Tag Archives: hipsters

You Say Nerd, I Say Who Cares?

"If we let him call us a nerd, he'll leave us alone..."

“If we let him call us a nerd, he’ll leave us alone…”

So, maybe I’m a nerd.

I say “maybe”, because I’m honestly not sure. It used to be that I would be called a nerd against my will, and then I would have to be sad about it. If I wasn’t sad about it, people would be angry, and then they would progress to calling me worse things. It’s like how a bear might want to eat you until he thinks you’re dead, because then you’re no good to him. Unless it’s a California black bear, in which case he will eat you no matter what (Unfortunately for us, “smarter than the average bear” doesn’t mean he wants your pick-a-nick basket; it means he knows your little opossum act is BS).

Things have changed a little bit since I was younger, though, and now people all over are applying the title “nerd” to themselves of their own volition. At first I was confused and afraid. What did this mean? Not only for myself, but for my younger siblings. Was this some kind of trap? Were the pretty and popular kids trying to lull all the nerds in to a false sense of security?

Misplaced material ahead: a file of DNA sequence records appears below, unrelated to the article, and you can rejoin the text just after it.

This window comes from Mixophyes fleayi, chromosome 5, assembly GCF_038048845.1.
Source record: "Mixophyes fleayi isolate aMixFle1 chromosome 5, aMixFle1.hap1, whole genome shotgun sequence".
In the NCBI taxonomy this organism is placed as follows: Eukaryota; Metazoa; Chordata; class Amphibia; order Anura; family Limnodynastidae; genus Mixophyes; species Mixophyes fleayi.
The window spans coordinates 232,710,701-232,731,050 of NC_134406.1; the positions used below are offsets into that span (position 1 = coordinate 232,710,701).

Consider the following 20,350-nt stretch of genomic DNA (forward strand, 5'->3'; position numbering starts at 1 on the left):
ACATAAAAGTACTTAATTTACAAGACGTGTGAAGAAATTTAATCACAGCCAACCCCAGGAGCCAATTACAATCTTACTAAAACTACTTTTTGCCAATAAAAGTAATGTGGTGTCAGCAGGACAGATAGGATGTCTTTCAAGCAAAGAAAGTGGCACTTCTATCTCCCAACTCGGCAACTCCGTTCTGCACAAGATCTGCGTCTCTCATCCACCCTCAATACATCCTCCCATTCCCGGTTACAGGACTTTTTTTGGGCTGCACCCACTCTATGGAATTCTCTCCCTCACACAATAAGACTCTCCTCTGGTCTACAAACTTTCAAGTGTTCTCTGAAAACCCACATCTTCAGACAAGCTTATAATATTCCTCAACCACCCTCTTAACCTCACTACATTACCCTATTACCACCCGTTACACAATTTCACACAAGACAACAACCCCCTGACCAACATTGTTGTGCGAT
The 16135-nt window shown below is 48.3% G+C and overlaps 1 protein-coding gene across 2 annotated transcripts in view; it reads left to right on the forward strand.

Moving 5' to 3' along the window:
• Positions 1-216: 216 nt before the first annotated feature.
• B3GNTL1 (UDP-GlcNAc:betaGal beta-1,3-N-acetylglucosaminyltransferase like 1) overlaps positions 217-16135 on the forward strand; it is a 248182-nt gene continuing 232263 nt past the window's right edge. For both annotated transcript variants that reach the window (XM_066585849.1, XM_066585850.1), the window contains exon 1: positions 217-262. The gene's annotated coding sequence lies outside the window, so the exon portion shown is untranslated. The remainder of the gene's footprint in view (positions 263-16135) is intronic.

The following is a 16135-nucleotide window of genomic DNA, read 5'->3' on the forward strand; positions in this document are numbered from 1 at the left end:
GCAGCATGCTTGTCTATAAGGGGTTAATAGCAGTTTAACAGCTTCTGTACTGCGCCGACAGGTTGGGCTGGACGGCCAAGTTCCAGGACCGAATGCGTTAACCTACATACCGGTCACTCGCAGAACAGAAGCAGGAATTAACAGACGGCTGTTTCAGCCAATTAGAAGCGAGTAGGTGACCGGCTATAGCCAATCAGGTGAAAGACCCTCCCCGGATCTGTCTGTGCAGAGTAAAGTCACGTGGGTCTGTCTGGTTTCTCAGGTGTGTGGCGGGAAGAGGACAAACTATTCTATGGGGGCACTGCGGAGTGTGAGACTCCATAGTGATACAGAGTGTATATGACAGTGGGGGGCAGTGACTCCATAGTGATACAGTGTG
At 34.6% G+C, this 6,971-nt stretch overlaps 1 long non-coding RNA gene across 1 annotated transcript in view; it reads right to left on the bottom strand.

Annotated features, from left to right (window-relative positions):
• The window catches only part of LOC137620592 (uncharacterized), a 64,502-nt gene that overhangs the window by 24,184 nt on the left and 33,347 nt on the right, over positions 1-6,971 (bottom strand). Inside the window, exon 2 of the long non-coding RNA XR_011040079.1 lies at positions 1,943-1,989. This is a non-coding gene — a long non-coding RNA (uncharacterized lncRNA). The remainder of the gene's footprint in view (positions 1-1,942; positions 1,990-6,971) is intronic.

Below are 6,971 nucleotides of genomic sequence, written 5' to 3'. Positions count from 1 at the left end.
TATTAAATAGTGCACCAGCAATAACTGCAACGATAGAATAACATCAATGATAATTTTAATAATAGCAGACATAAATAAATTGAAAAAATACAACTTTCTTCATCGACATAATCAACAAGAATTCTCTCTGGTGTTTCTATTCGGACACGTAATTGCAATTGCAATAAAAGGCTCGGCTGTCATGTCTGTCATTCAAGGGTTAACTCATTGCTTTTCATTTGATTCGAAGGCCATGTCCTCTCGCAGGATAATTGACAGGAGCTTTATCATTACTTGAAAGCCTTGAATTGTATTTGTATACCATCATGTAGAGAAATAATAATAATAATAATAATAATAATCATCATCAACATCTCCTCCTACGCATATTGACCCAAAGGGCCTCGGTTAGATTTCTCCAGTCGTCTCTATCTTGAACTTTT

“Wear your nerd badge proud!” They’d say… but maybe it was all some cruel rouse to get the geeks to come out of the word work and identify themselves. From there, the massacre would begin.

It seems, for now at least, that my fears were mostly unfounded. So far, no nerd lynchings have occurred. Not in public, anyway. I can’t vouch for what goes on during pep rallies and home coming games. Mostly because I never went to those. I can only hope that my fellow unpopular brethren that managed to find themselves there, behind enemy lines, made it out okay and with a story to tell. In any case, I still do find it strange how the social climate has changed. Suddenly, thick framed glasses and video gaming are cool again. Or, maybe, for the first time. I’m not sure I remember a time when they were cool before. I don’t necessarily remember a time when they weren’t cool, to be honest, but I know some old school nerd proponents who would beg to differ.

I wonder what it would be like to live in a world where people could just like the things they like, and not worry about other people liking it, or not liking it, or not liking them, or wanting to slam them in to lockers.